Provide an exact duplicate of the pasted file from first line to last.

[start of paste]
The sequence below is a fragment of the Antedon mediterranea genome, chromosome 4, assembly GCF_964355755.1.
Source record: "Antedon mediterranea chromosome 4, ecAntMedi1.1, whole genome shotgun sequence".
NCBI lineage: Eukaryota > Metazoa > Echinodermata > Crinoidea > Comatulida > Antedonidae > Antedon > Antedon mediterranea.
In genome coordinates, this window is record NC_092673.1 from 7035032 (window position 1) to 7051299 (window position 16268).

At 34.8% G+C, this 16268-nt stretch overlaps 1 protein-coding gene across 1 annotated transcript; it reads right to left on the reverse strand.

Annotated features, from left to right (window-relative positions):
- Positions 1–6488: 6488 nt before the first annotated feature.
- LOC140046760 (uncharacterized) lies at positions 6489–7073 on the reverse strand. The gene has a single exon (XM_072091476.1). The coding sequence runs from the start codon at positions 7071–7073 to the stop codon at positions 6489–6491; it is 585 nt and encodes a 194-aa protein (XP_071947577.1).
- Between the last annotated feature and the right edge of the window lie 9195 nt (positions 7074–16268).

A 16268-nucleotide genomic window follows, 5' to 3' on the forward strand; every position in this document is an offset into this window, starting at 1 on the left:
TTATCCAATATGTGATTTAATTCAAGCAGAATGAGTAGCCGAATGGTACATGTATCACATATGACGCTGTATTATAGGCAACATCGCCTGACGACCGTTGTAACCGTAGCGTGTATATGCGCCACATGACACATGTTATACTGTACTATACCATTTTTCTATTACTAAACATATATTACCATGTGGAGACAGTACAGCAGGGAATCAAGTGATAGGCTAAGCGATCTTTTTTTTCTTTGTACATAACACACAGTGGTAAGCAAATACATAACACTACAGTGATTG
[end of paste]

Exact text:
The sequence below is a fragment of the Antedon mediterranea genome, chromosome 4, assembly GCF_964355755.1.
Source record: "Antedon mediterranea chromosome 4, ecAntMedi1.1, whole genome shotgun sequence".
NCBI lineage: Eukaryota > Metazoa > Echinodermata > Crinoidea > Comatulida > Antedonidae > Antedon > Antedon mediterranea.
In genome coordinates, this window is record NC_092673.1 from 7035032 (window position 1) to 7051299 (window position 16268).

At 34.8% G+C, this 16268-nt stretch overlaps 1 protein-coding gene across 1 annotated transcript; it reads right to left on the reverse strand.

Annotated features, from left to right (window-relative positions):
- Positions 1–6488: 6488 nt before the first annotated feature.
- LOC140046760 (uncharacterized) lies at positions 6489–7073 on the reverse strand. The gene has a single exon (XM_072091476.1). The coding sequence runs from the start codon at positions 7071–7073 to the stop codon at positions 6489–6491; it is 585 nt and encodes a 194-aa protein (XP_071947577.1).
- Between the last annotated feature and the right edge of the window lie 9195 nt (positions 7074–16268).

A 16268-nucleotide genomic window follows, 5' to 3' on the forward strand; every position in this document is an offset into this window, starting at 1 on the left:
TTATCCAATATGTGATTTAATTCAAGCAGAATGAGTAGCCGAATGGTACATGTATCACATATGACGCTGTATTATAGGCAACATCGCCTGACGACCGTTGTAACCGTAGCGTGTATATGCGCCACATGACACATGTTATACTGTACTATACCATTTTTCTATTACTAAACATATATTACCATGTGGAGACAGTACAGCAGGGAATCAAGTGATAGGCTAAGCGATCTTTTTTTTCTTTGTACATAACACACAGTGGTAAGCAAATACATAACACTACAGTGATTG